NORTHERN Ireland’s Culture Minister has called on the local Ulster Museum to put on exhibits reflecting the view that the world was made by God only several thousand years ago.
Nelson McCausland, a born-again Christian who believes that Ulster Protestants are one of the lost tribes of Israel, has written to the museum’s board of trustees urging them to reflect creationist and intelligent design theories of the universe’s origins.
The minister, a member of the Democratic Unionist Party, said the inclusion of anti-Darwinian theories in the museum was ”a human rights issue”.
Mr McCausland defended a letter he wrote to the trustees calling for anti-evolution exhibitions at the museum. He claimed around one-third of Northern Ireland’s population believed either in intelligent design or that the universe was created about 6000 years ago.
Mr McCausland denied he was trying to dictate the content of material on the origins of life to the Ulster Museum, saying he was merely calling for the museum to reflect the diversity of views on how the universe was created within the province.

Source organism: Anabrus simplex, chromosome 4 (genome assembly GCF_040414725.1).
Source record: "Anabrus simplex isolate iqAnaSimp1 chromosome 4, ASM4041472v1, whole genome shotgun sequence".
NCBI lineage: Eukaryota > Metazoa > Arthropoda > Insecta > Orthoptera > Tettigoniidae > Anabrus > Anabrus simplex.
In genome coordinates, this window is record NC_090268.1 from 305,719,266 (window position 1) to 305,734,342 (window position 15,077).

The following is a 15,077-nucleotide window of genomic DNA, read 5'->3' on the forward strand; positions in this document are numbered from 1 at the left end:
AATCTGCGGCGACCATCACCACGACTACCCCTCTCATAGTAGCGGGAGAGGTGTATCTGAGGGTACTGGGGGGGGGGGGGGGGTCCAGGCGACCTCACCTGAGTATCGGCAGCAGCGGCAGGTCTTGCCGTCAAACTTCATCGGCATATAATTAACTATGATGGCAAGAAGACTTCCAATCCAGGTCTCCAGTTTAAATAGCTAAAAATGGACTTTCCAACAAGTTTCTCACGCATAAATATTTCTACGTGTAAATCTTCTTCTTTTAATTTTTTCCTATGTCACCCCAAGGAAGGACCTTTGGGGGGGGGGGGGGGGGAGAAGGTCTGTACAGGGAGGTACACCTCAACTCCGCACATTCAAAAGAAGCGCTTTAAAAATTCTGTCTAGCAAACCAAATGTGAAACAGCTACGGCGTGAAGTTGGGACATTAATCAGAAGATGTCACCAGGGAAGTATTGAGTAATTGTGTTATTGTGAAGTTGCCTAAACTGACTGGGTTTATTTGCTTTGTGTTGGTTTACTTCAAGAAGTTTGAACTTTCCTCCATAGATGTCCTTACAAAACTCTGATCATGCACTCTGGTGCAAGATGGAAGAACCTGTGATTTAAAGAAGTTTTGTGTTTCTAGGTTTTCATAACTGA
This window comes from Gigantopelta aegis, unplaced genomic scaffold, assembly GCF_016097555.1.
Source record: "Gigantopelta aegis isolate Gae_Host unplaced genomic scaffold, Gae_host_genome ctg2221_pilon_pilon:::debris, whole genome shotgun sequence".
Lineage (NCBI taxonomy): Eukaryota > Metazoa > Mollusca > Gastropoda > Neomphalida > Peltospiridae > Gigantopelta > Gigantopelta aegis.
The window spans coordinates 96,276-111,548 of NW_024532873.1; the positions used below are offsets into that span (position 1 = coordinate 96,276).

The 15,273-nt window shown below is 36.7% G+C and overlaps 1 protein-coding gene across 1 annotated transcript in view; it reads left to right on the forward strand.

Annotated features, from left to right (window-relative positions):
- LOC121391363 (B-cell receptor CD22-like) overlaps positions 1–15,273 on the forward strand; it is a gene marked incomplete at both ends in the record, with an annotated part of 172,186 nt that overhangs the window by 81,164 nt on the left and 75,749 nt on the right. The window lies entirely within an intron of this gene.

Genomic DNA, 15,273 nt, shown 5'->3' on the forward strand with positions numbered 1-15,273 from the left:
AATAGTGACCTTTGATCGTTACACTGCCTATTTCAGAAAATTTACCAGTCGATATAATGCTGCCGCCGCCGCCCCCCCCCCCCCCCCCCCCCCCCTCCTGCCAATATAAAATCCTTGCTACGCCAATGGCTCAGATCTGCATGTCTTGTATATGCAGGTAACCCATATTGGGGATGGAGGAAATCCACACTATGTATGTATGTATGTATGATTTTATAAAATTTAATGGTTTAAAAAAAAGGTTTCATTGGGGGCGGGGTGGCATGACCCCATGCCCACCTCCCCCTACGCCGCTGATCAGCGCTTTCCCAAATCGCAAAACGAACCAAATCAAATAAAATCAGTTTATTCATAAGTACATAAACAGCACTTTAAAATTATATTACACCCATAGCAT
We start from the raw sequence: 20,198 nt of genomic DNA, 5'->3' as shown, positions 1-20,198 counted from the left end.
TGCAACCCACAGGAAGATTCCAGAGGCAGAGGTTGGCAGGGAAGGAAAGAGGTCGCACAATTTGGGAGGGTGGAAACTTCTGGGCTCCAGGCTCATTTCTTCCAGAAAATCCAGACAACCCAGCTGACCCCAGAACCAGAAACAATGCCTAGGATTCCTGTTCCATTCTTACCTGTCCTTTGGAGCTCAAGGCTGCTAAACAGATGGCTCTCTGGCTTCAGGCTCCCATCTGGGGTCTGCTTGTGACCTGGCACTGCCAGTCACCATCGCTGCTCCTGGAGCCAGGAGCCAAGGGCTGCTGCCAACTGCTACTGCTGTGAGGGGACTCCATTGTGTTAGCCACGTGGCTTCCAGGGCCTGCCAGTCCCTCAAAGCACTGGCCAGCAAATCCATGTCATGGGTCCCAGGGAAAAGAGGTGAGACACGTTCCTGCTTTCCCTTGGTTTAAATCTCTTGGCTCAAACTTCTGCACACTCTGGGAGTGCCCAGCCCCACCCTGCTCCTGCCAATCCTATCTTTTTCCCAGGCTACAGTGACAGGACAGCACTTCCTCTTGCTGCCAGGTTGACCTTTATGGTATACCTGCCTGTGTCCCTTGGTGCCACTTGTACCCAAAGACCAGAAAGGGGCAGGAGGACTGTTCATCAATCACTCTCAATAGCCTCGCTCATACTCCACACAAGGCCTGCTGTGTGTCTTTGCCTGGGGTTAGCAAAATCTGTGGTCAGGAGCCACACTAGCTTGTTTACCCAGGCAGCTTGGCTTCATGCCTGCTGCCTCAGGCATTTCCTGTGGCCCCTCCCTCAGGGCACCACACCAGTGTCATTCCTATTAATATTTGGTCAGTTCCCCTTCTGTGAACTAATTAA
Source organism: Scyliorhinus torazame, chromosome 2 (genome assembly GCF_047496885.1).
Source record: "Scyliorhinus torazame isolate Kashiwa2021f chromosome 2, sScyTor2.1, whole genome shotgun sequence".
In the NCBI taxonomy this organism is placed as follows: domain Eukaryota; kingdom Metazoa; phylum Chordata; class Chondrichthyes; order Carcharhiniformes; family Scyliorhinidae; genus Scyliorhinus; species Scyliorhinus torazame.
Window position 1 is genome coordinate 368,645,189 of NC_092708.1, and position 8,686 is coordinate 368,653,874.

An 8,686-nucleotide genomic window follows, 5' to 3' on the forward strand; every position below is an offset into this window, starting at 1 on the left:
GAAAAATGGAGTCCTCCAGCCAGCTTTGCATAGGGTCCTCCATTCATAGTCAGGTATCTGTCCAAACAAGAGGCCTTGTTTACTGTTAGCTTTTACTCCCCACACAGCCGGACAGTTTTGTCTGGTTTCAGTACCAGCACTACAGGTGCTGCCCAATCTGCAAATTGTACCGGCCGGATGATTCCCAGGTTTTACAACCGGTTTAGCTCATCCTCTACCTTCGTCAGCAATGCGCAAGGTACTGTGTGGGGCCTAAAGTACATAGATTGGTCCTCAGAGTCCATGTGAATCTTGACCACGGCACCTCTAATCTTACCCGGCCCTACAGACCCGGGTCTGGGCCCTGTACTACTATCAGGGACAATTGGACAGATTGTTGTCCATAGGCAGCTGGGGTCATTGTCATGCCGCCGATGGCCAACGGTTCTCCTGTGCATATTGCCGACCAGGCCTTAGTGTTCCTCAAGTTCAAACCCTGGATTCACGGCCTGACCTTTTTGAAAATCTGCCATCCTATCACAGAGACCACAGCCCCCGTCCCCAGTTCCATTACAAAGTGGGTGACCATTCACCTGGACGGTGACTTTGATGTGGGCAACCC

His call was condemned by evolutionary biologist Professor Richard Dawkins. ”If the museum was to go down that road then perhaps they should bring in the stork theory of where babies come from. Or perhaps the museum should introduce the flat Earth theory.”
Mr McCausland’s party colleague and member of the Northern Ireland Assembly for North Antrim, Mervyn Storey, has been at the forefront of a campaign to force museums in Northern Ireland to promote anti-Darwinian theories.
Mr Storey, who has chaired the Northern Ireland Assembly’s education committee, believes in the theory that the world was created several thousand years ago, even though the most famous attraction in his constituency – the Giant’s Causeway – is, according to geological evidence, millions of years old.